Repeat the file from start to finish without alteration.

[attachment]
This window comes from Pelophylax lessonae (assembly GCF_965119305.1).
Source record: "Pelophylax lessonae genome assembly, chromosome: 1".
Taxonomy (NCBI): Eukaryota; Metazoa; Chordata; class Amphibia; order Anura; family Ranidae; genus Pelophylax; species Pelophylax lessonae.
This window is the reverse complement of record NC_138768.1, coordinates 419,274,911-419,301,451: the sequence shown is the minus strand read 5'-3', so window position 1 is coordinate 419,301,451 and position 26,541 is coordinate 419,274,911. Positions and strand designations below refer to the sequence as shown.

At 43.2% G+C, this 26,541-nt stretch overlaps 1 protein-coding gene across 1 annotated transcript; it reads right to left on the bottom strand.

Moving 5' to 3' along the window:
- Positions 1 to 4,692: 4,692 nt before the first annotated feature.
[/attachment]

This window comes from Pelophylax lessonae (assembly GCF_965119305.1).
Source record: "Pelophylax lessonae genome assembly, chromosome: 1".
Taxonomy (NCBI): Eukaryota; Metazoa; Chordata; class Amphibia; order Anura; family Ranidae; genus Pelophylax; species Pelophylax lessonae.
This window is the reverse complement of record NC_138768.1, coordinates 419,274,911-419,301,451: the sequence shown is the minus strand read 5'-3', so window position 1 is coordinate 419,301,451 and position 26,541 is coordinate 419,274,911. Positions and strand designations below refer to the sequence as shown.

At 43.2% G+C, this 26,541-nt stretch overlaps 1 protein-coding gene across 1 annotated transcript; it reads right to left on the bottom strand.

Moving 5' to 3' along the window:
- Positions 1 to 4,692: 4,692 nt before the first annotated feature.